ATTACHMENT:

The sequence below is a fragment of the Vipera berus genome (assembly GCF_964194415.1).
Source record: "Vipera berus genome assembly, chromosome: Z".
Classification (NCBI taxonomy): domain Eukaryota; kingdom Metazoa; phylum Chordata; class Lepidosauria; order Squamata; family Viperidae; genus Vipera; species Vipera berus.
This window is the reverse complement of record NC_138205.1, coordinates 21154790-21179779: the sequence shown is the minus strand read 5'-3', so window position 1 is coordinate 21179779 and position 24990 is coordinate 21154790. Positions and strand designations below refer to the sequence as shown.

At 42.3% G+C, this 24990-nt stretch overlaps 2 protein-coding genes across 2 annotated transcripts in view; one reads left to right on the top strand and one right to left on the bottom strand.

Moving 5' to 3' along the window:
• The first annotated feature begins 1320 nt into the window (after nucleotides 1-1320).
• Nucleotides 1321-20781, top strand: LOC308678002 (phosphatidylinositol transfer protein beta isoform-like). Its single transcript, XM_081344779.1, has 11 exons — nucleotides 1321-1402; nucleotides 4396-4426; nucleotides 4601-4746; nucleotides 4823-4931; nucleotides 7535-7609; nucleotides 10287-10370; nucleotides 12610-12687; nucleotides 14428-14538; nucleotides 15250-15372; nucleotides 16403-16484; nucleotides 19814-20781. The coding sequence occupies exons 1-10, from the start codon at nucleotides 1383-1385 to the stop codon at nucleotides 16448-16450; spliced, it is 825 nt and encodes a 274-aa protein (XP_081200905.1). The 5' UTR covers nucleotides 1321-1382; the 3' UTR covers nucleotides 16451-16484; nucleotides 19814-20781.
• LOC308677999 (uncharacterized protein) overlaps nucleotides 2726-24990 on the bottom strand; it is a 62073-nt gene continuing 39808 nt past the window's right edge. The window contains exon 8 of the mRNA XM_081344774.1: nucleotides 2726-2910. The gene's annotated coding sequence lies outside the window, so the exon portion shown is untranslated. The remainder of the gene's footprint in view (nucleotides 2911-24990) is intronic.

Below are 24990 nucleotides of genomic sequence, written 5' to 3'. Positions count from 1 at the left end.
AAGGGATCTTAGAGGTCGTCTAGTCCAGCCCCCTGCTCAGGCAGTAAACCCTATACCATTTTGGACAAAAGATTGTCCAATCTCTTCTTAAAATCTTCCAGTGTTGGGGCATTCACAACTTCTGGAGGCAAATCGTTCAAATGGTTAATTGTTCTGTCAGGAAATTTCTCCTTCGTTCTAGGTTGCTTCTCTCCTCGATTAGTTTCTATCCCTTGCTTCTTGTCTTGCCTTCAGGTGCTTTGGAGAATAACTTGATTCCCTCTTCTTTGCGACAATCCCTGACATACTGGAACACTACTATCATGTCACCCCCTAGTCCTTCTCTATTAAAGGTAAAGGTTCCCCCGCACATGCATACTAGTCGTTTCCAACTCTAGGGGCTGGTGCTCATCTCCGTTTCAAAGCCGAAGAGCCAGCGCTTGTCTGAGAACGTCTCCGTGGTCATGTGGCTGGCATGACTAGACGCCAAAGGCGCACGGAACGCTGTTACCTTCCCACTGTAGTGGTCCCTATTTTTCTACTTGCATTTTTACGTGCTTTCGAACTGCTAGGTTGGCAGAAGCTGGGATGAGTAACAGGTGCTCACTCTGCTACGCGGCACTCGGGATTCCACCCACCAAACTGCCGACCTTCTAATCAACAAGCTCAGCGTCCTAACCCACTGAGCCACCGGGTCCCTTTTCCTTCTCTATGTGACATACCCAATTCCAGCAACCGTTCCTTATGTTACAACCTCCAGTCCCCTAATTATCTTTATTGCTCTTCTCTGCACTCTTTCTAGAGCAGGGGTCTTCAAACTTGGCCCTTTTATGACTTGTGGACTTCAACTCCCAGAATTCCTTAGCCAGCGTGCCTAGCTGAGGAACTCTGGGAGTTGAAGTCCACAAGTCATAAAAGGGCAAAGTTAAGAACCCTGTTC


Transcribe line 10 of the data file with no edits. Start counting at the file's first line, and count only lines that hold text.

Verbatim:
Below are 24990 nucleotides of genomic sequence, written 5' to 3'. Positions count from 1 at the left end.